Felon With a Firearm
Losing gun ownership rights in California means that for certain individuals, it can be a crime to own or be in possession of a firearm. At the Law Offices of Gregory H. Comings, we represent individuals facing weapons charges, including charges of being a felon with a firearm. It is important to assess whether legal defenses may apply to reduce or eliminate your criminal charges. San Bernardino and Riverside County gun crime lawyer Gregory H. Comings is skilled in negotiation and litigation, and he uses a wide range of tactics to fight for defendants.Charges of Felon with a Firearm Under California Law
California Penal Code section 29800 makes it a crime to hold the status of “felon with a firearm.” The group of people covered by this crime include individuals convicted of felony crimes, as well as those convicted of certain misdemeanors and narcotic drug addicts. A conviction under PC 29800 carries serious consequences as a potential felony crime, which may result in a fine of up to $10,000 and years of imprisonment.
To convict a defendant of being a felon with a firearm, the State of California must show that the defendant knowingly received, purchased, owned, or possessed a firearm and that they were previously convicted of a felony. Generally, a felony is a crime punishable by more than one year in prison. Under California law, being convicted of a felony, such as rape or murder, typically results in the loss of certain rights, such as the right to possess a firearm.Legal Defenses to Felon with a Firearm Charges
According to California’s self-defense law, certain allegedly criminal conduct may be excused if an individual is under an immediate threat. For this defense to apply to a person facing a charge under PC 29800, the defendant must have held a reasonable belief that they or another person were in imminent danger of great bodily injury, that a firearm unexpectedly became available, and that there was no alternative way to avoid the danger. The requirement that there was not an alternative way to avoid the danger specifically applies to defendants subject to Penal Code 29800. For the majority of self-defense laws, there is no requirement or duty to retreat. Individuals are entitled to stand their ground and even pursue the assailant until the threat is gone.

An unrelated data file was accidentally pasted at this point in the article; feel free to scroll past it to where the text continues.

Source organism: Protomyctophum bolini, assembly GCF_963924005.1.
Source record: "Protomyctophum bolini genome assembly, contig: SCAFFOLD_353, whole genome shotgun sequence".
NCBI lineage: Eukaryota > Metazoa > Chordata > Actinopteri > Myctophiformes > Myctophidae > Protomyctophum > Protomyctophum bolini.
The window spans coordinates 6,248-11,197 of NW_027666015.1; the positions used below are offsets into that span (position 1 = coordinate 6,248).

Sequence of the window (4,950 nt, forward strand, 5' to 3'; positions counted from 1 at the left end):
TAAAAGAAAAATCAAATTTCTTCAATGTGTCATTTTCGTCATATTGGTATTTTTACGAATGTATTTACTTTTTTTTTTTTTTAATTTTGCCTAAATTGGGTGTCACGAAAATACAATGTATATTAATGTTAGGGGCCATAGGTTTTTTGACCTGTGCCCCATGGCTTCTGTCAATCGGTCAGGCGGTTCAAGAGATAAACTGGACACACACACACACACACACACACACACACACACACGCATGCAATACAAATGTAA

Another legal defense that may apply to people in San Bernardino or Riverside County who are facing a charge of being a felon with a firearm involves showing that possession of the gun was momentary, and it was simply to abandon, destroy, or dispose of the weapon. As an affirmative defense, the defendant must prove all the elements of the defense. The defendant must show that they possessed the weapon for only a transitory period, for the purpose of destruction or disposal of the gun, and that possession was not to prevent the weapon from being seized by the police or other law enforcement officers.
Finally, if the defendant did not legally possess a firearm, they cannot be convicted of unlawful possession of a firearm. There are various ways in which an individual may not have possession, and one common defense is that the defendant did not know of the presence of the gun. For example, if at the time of the offense, the defendant borrowed a car and was unaware of the presence of a gun, they would not be deemed to have been legally in possession of the weapon. A criminal defense attorney can help set forth a strong legal argument that is tailored to your situation.Contact a Dedicated Defense Lawyer
At the Law Offices of Gregory H. Comings, we represent people accused of weapons offenses, violent crimes, and many other crimes. To discuss the details of your case with an experienced criminal defense lawyer, reach our office by phone at (951) 686-3457 or online. Gregory H. Comings is proud to assist defendants in communities throughout San Bernardino and Riverside Counties, such as Moreno Valley, Temecula, Indio, Highland, Palm Springs, Palm Desert, Fontana, San Bernardino, and Rancho Cucamonga.